Saturday, February 21, 2009

Lower Fares Will Hurt Cabbies?

Lowering taxi fares will hurt cabbies
WE REFER to Wednesday's letter by Mr David Goh ('Taxi costs') and his suggestion to lower taxi fares.

We recognise that in the present economic downturn, everyone, including taxi drivers, is affected. Our fellow drivers have seen a drop in daily income due to general belt-tightening which led to reduced demand for taxis.

We doubt that lowering taxi fares will help as there is no guarantee that reducing fares will lead to more people taking taxis, but it would certainly hit drivers by further reducing their income, which has already suffered a drop. We are therefore very concerned that thoughtless reduction in taxi fares would lead to hardship for drivers, many of whom are main or sole breadwinners in their families. We believe any suggestion to help should have maintaining drivers' income stability as the primary consideration.

In fact, there are many ways to help drivers. A better way would be for taxi companies to do more to promote taxi ridership. Our taxi companies are working with corporate clients, supermarkets and cashless card merchants to give discounted taxi vouchers, which customers can use to take our taxis. This is a good way to create more demand for our taxis and we welcome more such initiatives from taxi companies to help us as drivers.

Nah Tua Bah
Comfort Taxi Operators' Association

Robin Ng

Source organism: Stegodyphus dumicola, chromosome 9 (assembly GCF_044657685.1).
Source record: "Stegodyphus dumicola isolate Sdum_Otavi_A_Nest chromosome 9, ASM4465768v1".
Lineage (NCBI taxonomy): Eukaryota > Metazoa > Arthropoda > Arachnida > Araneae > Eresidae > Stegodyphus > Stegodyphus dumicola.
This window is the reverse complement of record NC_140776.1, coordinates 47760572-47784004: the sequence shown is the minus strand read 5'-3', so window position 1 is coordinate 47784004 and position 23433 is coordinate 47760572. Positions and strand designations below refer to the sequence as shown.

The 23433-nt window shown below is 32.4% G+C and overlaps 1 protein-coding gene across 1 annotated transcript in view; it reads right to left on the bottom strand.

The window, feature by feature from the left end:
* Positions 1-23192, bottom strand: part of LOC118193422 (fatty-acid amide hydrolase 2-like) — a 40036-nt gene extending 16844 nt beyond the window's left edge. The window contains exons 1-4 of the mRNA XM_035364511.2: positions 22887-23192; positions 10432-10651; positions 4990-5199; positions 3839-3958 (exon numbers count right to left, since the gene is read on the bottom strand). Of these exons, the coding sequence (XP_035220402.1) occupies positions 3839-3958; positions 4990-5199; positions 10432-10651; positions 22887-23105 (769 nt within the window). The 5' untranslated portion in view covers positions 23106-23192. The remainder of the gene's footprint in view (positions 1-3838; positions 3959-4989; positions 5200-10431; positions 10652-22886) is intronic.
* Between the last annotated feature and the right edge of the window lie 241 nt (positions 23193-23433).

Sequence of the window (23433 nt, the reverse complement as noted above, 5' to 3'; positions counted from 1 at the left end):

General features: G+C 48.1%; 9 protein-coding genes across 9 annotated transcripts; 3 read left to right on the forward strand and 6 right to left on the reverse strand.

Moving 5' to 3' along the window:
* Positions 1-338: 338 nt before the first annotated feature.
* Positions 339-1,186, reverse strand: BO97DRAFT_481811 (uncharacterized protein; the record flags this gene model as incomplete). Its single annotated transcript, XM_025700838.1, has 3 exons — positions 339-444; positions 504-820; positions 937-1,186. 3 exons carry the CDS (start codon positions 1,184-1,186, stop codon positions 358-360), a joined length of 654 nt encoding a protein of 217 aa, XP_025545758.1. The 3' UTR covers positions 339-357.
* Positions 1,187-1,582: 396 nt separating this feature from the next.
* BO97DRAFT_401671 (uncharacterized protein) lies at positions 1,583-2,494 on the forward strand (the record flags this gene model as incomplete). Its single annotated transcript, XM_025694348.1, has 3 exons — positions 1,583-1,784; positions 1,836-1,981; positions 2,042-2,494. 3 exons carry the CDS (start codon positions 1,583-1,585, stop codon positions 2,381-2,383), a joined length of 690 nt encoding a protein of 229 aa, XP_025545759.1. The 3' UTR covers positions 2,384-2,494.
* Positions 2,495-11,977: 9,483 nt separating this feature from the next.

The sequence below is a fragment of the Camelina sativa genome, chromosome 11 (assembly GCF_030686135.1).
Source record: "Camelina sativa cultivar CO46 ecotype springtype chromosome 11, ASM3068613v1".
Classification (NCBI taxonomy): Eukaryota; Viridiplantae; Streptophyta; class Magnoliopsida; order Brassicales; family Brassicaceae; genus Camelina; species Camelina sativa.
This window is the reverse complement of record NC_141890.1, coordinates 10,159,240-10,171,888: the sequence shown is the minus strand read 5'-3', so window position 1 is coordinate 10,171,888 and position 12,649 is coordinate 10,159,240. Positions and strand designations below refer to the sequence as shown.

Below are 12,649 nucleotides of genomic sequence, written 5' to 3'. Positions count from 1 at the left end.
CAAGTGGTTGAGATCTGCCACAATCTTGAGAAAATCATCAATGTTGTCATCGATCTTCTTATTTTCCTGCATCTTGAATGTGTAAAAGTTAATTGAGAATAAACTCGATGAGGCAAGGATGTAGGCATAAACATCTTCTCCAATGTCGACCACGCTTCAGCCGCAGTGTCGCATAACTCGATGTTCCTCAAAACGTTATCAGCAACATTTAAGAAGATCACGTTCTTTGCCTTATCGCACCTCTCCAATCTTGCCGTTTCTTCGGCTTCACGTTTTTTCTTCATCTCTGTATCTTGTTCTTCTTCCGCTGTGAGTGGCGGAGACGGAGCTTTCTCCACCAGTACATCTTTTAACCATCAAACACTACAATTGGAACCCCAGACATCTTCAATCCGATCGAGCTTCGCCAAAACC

CityCab Taxi Operators' Association

Source: The Straits Times, 21 February 2009
The major taxi operators are still resisting the need to lower the fares in order to stimulate higher taxi ridership.

Looked at in isolation, lowering fares on the same amount of demand definitely makes no sense as cabbies income levels get hit. However, the economic reality is that lower prices helps lead to increased demand. When prices of near perfect substitutes such as the MRT, standard bus services and even premium bus services are falling, the prices of taxi travel has remained artificially elevated because of the reluctance of Comfort, the market leader, to set the fare charges lower.

Promoting taxi ridership by the taxi companies is a sexy albeit poorly thought out argument to direct fare cuts. Analogies can be drawn from the airline industry. Essentially, all people want to achieve is to get to their destination for work or leisure. The passenger volume of budget airlines has improved significantly during this economic downturn as corporate clients increasingly turn to reorganising their travel arrangements using budget airlines to cut costs. Targetting a focused group whom are already on belt tightening will do little to improve their contributions to bottomline.

While corporate customers are typically more generous in taking taxis since the transport costs can be reimbursed, their contributions to the bottomline of the cabbies will be capped when the companies' transportation expenses are the easiest to control.

Taxi companies may well do better if they wake up to the fact that there is a huge demand for their services that lies untapped in the heartlands. The downturn has helped to put many's dreams of owning a private vehicle out of reach. Yet, this group still craves the conveniences and comfort of car ownership in these days when the low cost transport options of buses and trains are struggling to cope with large numbers of commuters whom have given up their cars. Price taxi fares lower correctly and cabbies may well see their income levels gapping up as the floodgates of pent up demand flow through.

Look after the needs of the customers and the profits will follow accordingly.

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